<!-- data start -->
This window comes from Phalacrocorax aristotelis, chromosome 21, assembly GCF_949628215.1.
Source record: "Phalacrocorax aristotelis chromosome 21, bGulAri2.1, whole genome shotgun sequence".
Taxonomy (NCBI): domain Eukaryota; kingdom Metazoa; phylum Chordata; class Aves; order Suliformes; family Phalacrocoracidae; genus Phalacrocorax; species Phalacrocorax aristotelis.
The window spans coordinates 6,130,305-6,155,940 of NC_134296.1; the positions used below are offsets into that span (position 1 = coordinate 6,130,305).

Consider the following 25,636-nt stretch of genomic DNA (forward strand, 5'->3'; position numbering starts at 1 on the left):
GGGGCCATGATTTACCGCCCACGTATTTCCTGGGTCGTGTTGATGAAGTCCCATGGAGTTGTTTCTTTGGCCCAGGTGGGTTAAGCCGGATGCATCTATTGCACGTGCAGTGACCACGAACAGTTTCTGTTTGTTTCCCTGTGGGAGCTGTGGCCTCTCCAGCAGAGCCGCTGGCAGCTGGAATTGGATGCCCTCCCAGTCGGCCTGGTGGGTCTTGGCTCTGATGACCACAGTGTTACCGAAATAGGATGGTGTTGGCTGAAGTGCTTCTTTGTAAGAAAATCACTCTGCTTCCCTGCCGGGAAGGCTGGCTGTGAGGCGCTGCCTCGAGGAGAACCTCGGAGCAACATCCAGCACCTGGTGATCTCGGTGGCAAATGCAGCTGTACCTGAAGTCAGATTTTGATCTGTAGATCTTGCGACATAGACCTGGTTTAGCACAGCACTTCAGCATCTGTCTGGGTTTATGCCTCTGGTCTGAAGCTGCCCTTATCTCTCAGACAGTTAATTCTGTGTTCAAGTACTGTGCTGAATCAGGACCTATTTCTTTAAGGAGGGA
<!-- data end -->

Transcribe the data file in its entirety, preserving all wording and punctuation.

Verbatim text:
This window comes from Phalacrocorax aristotelis, chromosome 21, assembly GCF_949628215.1.
Source record: "Phalacrocorax aristotelis chromosome 21, bGulAri2.1, whole genome shotgun sequence".
Taxonomy (NCBI): domain Eukaryota; kingdom Metazoa; phylum Chordata; class Aves; order Suliformes; family Phalacrocoracidae; genus Phalacrocorax; species Phalacrocorax aristotelis.
The window spans coordinates 6,130,305-6,155,940 of NC_134296.1; the positions used below are offsets into that span (position 1 = coordinate 6,130,305).

Consider the following 25,636-nt stretch of genomic DNA (forward strand, 5'->3'; position numbering starts at 1 on the left):
GGGGCCATGATTTACCGCCCACGTATTTCCTGGGTCGTGTTGATGAAGTCCCATGGAGTTGTTTCTTTGGCCCAGGTGGGTTAAGCCGGATGCATCTATTGCACGTGCAGTGACCACGAACAGTTTCTGTTTGTTTCCCTGTGGGAGCTGTGGCCTCTCCAGCAGAGCCGCTGGCAGCTGGAATTGGATGCCCTCCCAGTCGGCCTGGTGGGTCTTGGCTCTGATGACCACAGTGTTACCGAAATAGGATGGTGTTGGCTGAAGTGCTTCTTTGTAAGAAAATCACTCTGCTTCCCTGCCGGGAAGGCTGGCTGTGAGGCGCTGCCTCGAGGAGAACCTCGGAGCAACATCCAGCACCTGGTGATCTCGGTGGCAAATGCAGCTGTACCTGAAGTCAGATTTTGATCTGTAGATCTTGCGACATAGACCTGGTTTAGCACAGCACTTCAGCATCTGTCTGGGTTTATGCCTCTGGTCTGAAGCTGCCCTTATCTCTCAGACAGTTAATTCTGTGTTCAAGTACTGTGCTGAATCAGGACCTATTTCTTTAAGGAGGGA